Your brake rotors have to be perfectly true for your disc brakes to work well. If they're not they can sometimes be straightened but the safe bet is to replace them. here's how.
Our guide below shows you what we believe is the best method to fit disc brake rotors. We've included a list of the tools and materials that you will need to complete the job and in some cases where you can buy them. If there are others that you prefer then feel free to let everybody know in the comments.
The two styles of disc brake rotor. On the left is the six bolt style, often referred to as the 'international standard', it uses six Allen head or, more commonly these days, Torx head bolts. They screw directly to holes in the hub shell.
On the right is the Shimano Center Lock style. The rotor slides on to splines and is held into place by a lock ring that's removed by the same tool as a Shimano sprocket set.
Adapters are available to fit six bolt rotors to splined hubs, but not the other way around.
0 take out the skewer Whatever type of rotor you have, remember to remove the quick release skewer first. You won't be able to remove either style of rotor with it in the way.
1 The lock ring The Shimano Center Lock rotor design uses a lock ring to secure the slide on rotor to the splines on the hub. Make a note of the direction the lock ring does up.
2 Undo the lock ring The lock ring is removed with the same tool used for a sprocket cassette lock ring. Insert the splined tool into the lock ring and turn it anti clockwise. Lock rings can be very tight, especially if your rotors were fitted at a factory, where compressed-air powered tools can whack them on hard. Try using shock force to break the hold, or some sort of extension to the tool handle.
3 Take off the lock ring Once you've broken the initial hold the lock ring should come off quite easily. It can be easier to do the final turns with your fingers.
4 Lift the rotor off the splines Even with the lock ring removed the rotor can be reluctant to come off (though some will slide right off). Gently grasp each side the rotor and give it a a wiggle with a slight upward lifting motion.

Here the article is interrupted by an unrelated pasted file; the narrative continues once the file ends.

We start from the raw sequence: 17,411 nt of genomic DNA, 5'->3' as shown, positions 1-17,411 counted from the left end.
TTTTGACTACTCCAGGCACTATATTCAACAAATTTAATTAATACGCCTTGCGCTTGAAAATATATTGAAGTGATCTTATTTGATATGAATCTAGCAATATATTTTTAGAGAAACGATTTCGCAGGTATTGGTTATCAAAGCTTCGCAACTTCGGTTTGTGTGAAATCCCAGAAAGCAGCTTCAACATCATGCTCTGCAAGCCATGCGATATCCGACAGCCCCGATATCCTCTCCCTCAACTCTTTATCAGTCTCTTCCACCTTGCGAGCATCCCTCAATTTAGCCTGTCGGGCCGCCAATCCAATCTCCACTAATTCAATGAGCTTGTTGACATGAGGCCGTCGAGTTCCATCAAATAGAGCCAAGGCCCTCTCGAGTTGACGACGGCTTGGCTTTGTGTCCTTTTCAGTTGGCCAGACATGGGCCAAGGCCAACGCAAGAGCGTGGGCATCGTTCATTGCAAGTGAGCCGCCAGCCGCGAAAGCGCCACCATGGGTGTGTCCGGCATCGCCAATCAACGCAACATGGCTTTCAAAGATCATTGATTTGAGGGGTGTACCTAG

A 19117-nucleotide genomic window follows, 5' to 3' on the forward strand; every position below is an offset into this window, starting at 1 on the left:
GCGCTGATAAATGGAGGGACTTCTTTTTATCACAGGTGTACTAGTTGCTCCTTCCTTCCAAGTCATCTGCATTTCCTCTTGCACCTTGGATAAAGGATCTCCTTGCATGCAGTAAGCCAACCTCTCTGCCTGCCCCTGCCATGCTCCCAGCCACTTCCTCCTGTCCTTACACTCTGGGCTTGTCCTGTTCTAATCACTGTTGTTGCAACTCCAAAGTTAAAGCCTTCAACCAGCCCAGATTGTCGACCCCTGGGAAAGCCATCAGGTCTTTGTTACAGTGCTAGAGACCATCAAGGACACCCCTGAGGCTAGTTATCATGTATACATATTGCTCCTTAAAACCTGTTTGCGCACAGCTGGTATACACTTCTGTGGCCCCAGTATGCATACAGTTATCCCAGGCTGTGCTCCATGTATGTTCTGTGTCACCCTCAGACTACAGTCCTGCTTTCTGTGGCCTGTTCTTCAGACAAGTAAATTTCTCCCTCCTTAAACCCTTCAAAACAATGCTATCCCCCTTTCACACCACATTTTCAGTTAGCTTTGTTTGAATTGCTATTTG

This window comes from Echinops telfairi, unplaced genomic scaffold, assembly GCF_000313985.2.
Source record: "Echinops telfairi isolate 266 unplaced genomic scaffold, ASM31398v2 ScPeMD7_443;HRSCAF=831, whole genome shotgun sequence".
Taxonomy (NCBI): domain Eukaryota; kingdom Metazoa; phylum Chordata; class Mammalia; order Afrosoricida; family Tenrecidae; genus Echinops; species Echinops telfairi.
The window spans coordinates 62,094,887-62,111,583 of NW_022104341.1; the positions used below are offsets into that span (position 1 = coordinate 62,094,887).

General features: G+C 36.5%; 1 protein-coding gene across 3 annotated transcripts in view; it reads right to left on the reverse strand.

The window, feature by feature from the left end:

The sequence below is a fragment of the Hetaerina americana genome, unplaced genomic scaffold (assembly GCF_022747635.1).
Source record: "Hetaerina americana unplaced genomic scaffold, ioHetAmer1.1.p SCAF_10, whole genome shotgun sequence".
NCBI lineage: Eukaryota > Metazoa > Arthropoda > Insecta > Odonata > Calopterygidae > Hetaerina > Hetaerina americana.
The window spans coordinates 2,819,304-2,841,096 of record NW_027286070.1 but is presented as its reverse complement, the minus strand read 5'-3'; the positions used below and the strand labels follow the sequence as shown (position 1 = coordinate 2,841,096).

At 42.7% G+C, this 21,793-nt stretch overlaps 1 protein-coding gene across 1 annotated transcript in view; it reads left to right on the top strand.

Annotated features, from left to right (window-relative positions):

5 Clear of the splines Gently use upward pressure on the rotor circumference to walk the rotor off of the splines.
6 The splines While you've got the rotor off, it's a good ideal to give it all a clean and inspect for damage. They don't tend to wear or get damaged, but they can get a bit gungy. A quick wipe down with some degreaser is a good idea, followed by a light dab of grease.
7 Fit the new rotor When fitting a splined rotor it is important to get it the right way round. Center Lock rotors have a stepped alloy centre section and this must face the hub. Getting it wrong will place the rotor too far inboard, and it won't fit back into the frame and calliper.
8 Fit the lock ring With the splined rotor back on the hub, take the lock ring, add a small amount of grease to the threads and spin it on by hand. With the first threads engaged, use the lock ring tool to do it up tight. It needs torquing to 40Nm, a full white knuckle job with a standard-length tool.
This style of disc rotor is the most popular as it came out first and the choice of hubs is far greater.
1 The bolts Six bolts attach the rotor to the hub. The bolts usually have a Torx head, with a star shaped hole instead of the traditional hexagonal Allen style. Torx bolts require specific Torx drivers. If you have a recent multi-tool it probably has a Torx T25 head, but we'd advise getting a specific workshop quality tool for the job.
2 Undo the bolts They can be a bit stiff, so make sure you don't slip with the tool as you loosen them. While Torx bolts resist rounding more effectively than hex bolts, you can still ruin them. Lift off the rotor.
3 Check the rotating direction When you fit a rotor it's important to get the rotating direction right; rotors can fail if used in the opposite direction than the one they're designed for. As a clue the brand logo and rotation direction arrow should be on the outside of the rotor (the side away from the spokes).
4 Place the rotor on the hub Just make sure the face of the mount is clean and flat and lower the disc rotor (the right way up) on to the hub. Line up the rotor bolt holes with those on the hubs. There is no specific orientation of the rotor to follow.
5 Thread lock You don't want a rotor bolt to come loose in any circumstances, which is why they're usually coated with thread locking compound, the blue stuff you can see here. If you're reusing bolts, a couple of drops of Loctite 243 will do the trick.
6 Tighten the bolts Work around the rotor and ensure that all of the six Torx bolts are done up tightly. It's a good idea to counter tighten them, working sequentially, directly across the axle, rather than work around the rotor in a circle.
7 Job done The finished international standard six bolt disc brake rotor, ready for braking.